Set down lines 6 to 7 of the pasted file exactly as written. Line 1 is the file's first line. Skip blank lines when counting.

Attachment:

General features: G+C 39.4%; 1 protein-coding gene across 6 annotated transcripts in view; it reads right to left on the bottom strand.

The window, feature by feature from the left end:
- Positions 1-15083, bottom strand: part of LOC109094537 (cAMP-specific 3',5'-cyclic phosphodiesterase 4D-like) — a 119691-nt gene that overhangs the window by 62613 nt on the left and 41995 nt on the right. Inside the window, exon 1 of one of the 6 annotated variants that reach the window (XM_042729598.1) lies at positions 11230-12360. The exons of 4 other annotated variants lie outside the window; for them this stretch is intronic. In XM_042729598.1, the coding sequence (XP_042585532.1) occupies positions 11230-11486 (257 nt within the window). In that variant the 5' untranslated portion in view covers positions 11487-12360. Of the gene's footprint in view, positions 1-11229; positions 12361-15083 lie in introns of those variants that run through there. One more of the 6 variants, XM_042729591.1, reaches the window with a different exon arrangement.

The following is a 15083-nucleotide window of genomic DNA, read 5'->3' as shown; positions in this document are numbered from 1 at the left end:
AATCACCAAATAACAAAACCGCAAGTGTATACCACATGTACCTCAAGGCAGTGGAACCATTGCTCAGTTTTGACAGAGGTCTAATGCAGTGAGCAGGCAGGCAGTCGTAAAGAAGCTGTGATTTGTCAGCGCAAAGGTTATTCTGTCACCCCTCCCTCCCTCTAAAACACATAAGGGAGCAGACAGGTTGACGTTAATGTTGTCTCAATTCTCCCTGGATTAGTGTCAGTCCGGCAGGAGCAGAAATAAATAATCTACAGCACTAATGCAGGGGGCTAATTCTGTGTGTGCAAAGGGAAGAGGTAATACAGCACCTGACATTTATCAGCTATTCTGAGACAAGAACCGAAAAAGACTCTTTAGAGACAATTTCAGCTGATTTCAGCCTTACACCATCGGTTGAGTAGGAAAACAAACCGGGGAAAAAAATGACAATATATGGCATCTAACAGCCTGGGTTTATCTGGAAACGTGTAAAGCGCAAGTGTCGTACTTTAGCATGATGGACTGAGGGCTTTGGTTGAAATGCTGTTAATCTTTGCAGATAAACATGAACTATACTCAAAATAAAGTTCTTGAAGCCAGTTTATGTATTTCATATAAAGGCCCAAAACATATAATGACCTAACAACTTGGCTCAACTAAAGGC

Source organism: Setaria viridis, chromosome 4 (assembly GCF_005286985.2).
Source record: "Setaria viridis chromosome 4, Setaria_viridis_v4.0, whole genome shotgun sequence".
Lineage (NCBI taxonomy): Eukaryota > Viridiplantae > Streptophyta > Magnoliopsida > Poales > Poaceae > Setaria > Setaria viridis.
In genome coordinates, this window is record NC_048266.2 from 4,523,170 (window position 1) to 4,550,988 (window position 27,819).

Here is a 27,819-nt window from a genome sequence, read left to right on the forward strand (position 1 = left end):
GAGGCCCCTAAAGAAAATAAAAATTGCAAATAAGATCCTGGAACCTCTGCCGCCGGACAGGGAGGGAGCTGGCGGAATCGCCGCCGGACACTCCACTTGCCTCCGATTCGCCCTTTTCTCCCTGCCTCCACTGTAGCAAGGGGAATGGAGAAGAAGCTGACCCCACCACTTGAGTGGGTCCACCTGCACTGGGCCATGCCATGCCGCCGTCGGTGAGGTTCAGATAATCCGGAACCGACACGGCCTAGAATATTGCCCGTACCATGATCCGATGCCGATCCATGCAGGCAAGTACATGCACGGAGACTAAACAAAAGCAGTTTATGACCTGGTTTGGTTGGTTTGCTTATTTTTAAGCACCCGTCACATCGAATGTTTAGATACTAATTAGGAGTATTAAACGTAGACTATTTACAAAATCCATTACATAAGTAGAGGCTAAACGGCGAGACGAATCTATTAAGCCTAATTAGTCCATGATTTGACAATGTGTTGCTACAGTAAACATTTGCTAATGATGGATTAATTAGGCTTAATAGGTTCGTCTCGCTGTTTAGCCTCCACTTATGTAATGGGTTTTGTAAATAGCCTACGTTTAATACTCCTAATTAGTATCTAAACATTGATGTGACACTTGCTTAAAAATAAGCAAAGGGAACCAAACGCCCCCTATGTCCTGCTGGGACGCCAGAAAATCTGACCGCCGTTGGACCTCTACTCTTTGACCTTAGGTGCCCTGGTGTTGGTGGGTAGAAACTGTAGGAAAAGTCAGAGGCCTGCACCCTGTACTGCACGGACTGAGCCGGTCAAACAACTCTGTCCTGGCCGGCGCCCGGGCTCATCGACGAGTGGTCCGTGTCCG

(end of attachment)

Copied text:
Source organism: Setaria viridis, chromosome 4 (assembly GCF_005286985.2).
Source record: "Setaria viridis chromosome 4, Setaria_viridis_v4.0, whole genome shotgun sequence".